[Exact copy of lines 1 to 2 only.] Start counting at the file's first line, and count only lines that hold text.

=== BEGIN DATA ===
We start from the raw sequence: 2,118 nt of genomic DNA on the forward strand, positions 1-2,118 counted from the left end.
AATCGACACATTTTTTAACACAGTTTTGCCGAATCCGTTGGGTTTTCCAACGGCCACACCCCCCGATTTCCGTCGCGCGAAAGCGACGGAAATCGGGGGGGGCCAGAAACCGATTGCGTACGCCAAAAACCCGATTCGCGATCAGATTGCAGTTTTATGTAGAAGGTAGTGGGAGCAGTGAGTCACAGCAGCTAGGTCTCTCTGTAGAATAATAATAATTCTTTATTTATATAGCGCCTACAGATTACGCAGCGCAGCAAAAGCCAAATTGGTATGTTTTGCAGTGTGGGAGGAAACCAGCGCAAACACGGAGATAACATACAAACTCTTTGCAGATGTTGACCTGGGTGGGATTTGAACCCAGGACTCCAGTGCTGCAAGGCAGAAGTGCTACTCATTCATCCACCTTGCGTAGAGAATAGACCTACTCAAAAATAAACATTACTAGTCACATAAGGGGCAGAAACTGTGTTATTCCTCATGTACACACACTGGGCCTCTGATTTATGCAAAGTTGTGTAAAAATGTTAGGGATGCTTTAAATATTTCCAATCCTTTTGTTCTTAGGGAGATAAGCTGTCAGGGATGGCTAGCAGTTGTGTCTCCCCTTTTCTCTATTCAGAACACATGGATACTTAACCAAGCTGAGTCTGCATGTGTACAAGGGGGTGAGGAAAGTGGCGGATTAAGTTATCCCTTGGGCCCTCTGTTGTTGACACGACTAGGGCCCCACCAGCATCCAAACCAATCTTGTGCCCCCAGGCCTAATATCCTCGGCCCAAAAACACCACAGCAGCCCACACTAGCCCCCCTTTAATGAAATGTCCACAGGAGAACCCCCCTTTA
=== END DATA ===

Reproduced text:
We start from the raw sequence: 2,118 nt of genomic DNA on the forward strand, positions 1-2,118 counted from the left end.
AATCGACACATTTTTTAACACAGTTTTGCCGAATCCGTTGGGTTTTCCAACGGCCACACCCCCCGATTTCCGTCGCGCGAAAGCGACGGAAATCGGGGGGGGCCAGAAACCGATTGCGTACGCCAAAAACCCGATTCGCGATCAGATTGCAGTTTTATGTAGAAGGTAGTGGGAGCAGTGAGTCACAGCAGCTAGGTCTCTCTGTAGAATAATAATAATTCTTTATTTATATAGCGCCTACAGATTACGCAGCGCAGCAAAAGCCAAATTGGTATGTTTTGCAGTGTGGGAGGAAACCAGCGCAAACACGGAGATAACATACAAACTCTTTGCAGATGTTGACCTGGGTGGGATTTGAACCCAGGACTCCAGTGCTGCAAGGCAGAAGTGCTACTCATTCATCCACCTTGCGTAGAGAATAGACCTACTCAAAAATAAACATTACTAGTCACATAAGGGGCAGAAACTGTGTTATTCCTCATGTACACACACTGGGCCTCTGATTTATGCAAAGTTGTGTAAAAATGTTAGGGATGCTTTAAATATTTCCAATCCTTTTGTTCTTAGGGAGATAAGCTGTCAGGGATGGCTAGCAGTTGTGTCTCCCCTTTTCTCTATTCAGAACACATGGATACTTAACCAAGCTGAGTCTGCATGTGTACAAGGGGGTGAGGAAAGTGGCGGATTAAGTTATCCCTTGGGCCCTCTGTTGTTGACACGACTAGGGCCCCACCAGCATCCAAACCAATCTTGTGCCCCCAGGCCTAATATCCTCGGCCCAAAAACACCACAGCAGCCCACACTAGCCCCCCTTTAATGAAATGTCCACAGGAGAACCCCCCTTTA